Lotus root as a bit of a bad rep sometimes as being very traditional, and boring, and possibly not-food (I know some people who refuse to eat the lotus in soups as it is considered not-food and therefore not-edible).
Yes, I did get funny looks when I very excitedly found an ugly potato-root-looking thing in the market. Yes, it was an effort to persuade Bigfoot that I did in fact want to buy this rather expensive thing that looked a bit like a petrified hotdog bun. But it was worth it in the end.
I didn’t think it was ugly at all. Or even auntie-ish. In the end, you can’t beat simple, tasty, and most importantly quick food after a long day.
1 lotus root, peeled and sliced
2-3 cm ginger, chopped
3-5 cloves garlic (depending on size), chopped
1 bunch of spring onions, chopped into approx 1cm lengths
chilli flakes or whole red chilli, to taste – I used around 1/2 teasp red chilli flakes
1 teasp brown suger
1 teasp rice / balsamic vinegar
1-2 tablesp sesame seeds
1.5 tablesp soya sauce
2 teasp sesame oil
white pepper to taste
Slice lotus root and leave it in some slightly vinegared water while preparing the other ingredients.
Fry ginger and garlic in oil until fragrant, over medium heat. Drain the lotus slices and add to the pain in a single layer, flipping as needed.
Add chilli, spring onions, sesame seeds, pepper, soya sauce, sesame oil, brown sugar, and vinegar. Cook until slightly caramelised.
Easy vegetable recipes are pretty much my staple, with a throw-everything-in-and-fry omelette and rice.
Here is yet another one. Sometimes, dinner is for watching Masterchef Professional after a long day on Excel, rather than actually cooking.
Sesame-Sugar Long Beans
Learnt it from my uncle, this works with any green / leafy veg
3-4 servings of green beans, chopped
2 tablesp sesame oil
1 teasp soya sauce
1 teasp sugar, brown / white
A dash of white pepper
2 thin slices of ginger – for blanching. They don’t even need to be skinned, just clean 🙂
Boil some water in a pan, and drop in the two slices of ginger. Cover with a lid, and bring everything to a rolling boil.
Blanch the beans for 30 seconds or so, taste one to check done-ness. If it’s how you like it (I like mine under-done), drain off the water and transfer to a bowl. If not, keep checking until it is cooked enough.
While hot, pour all other ingredients into the bowl, and stir well. Taste. Adapt as you like.
My brother doesn’t have sugar in his house. Say it with me “????!??!”
That’s because I had nothing to say, my mind was too boggled. He doesn’t cook, that much we’ve established, but even people who don’t cook generally have a sachet of sugar floating around somewhere that they’ve pinched from a restaurant or something. Anyway, good for him, he is being healthy and sugar-free.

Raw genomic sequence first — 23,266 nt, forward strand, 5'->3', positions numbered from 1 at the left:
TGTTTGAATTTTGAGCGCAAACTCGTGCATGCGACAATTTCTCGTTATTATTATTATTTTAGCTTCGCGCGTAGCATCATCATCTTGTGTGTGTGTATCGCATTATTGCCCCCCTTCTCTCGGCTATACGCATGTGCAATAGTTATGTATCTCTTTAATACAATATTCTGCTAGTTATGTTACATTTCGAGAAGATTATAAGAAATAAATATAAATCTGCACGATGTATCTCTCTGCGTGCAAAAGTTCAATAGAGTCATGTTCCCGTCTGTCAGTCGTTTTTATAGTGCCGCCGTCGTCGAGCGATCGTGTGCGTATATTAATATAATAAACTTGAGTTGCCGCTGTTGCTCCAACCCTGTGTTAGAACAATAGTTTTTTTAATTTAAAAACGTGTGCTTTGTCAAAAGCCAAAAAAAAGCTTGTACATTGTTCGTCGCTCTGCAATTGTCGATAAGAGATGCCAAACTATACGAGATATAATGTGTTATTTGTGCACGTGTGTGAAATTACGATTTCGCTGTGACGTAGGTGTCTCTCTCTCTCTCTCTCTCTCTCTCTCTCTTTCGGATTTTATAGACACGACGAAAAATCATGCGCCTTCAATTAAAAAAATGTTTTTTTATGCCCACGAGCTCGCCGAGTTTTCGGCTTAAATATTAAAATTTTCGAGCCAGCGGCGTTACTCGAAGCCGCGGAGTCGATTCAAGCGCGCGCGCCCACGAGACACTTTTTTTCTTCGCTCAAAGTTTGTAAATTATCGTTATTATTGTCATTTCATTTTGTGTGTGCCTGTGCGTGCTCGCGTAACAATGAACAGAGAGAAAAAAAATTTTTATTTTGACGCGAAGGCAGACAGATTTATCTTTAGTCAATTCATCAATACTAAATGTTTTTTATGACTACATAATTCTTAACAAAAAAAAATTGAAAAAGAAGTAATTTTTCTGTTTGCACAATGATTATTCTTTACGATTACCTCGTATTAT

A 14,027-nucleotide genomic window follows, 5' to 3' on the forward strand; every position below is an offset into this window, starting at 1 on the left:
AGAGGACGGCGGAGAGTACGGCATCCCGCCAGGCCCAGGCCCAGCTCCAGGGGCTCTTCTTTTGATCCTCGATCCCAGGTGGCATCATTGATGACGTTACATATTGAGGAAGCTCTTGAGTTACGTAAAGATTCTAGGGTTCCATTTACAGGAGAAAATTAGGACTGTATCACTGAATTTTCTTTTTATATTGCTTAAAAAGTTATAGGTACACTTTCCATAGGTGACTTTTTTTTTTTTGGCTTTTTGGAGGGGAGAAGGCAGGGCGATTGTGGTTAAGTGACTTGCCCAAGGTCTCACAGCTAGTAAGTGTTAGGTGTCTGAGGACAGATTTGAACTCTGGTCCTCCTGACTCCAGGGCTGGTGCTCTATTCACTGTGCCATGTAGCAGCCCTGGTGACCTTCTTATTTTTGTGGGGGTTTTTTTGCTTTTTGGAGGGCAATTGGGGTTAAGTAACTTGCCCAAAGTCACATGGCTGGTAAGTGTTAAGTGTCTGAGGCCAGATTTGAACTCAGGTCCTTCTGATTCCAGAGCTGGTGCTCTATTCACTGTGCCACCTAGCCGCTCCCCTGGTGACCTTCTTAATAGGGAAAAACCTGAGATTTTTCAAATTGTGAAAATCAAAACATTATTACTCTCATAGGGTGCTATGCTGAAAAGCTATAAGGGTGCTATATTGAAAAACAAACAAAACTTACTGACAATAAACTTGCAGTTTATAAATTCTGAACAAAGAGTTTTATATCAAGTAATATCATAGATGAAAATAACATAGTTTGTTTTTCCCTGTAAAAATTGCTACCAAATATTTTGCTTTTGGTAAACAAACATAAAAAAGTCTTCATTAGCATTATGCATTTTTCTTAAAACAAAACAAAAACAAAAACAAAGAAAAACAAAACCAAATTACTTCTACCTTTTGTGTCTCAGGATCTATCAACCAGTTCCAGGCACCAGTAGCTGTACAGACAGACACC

This meant that I Had A Problem, because I wanted to use sugar in my sauce.
Solution: find the food in the house with the highest sugar content, and crumble that into the sauce. This happened to be the the icing of some gem biscuits. I used the white ones. I felt that pink or yellow spots in my sauce might not go down too well at dinnertime.
Well, at least I can add ‘resourceful’ to my CV now.
1 block of tofu – smooth silken type
3 tablesp light soya sauce
2 tablesp sesame oil
3 stalks of spring onion, chopped – I just took the green part of about 8, I used the base for something else
1/2 teasp sugar – or the tops of 4 gem biscuits….your choice
A dash of pepper
A dash of 5 spice powder
Make the sauce – mix together the following:
5 spice powder
Microwave on high for 20 seconds. Set aside in the fridge and let it sit there until you need to use it (probably not necessary, I was doing things ahead of time).
Steam the tofu on a plate. Don’t microwave it, I did that, and the structure somehow disintegrated just a little bit.
Problem: want to eat fresh vegetables, but too lazy to cook after the effort of making onigiri. Here is your solution!
Tastes best with crispy fresh asparagus, because it’s one of those recipes where the taste of the actual vegetable comes through. It’d probably work with any vegetable actually, or even as a nice salad dressing.
Asparagus with Sesame Dressing
Adapted from About.com’s Japanese Food section. I wonder if it’s some sort of crime to use recipes from here? I’ve never seen other bloggers use anything from About.com.
About 200g of young asparagus
2-3 tablesp sushi vinegar
1 tablesp soya sauce
1 tablesp sesame oil
2 teasp sugar – or to taste
A few shakes of white pepper
Sesame seeds – I didn’t have this but it would be nice
Cook the asparagus somehow. I fried mine in a little oil, but you could also steam or blanche if you feel so inclined.
Mix up all the sauces and the sugar. Taste. Adjust if you like.
Pour the sauce over the asparagus, add the pepper, and some sesame seeds if you have them.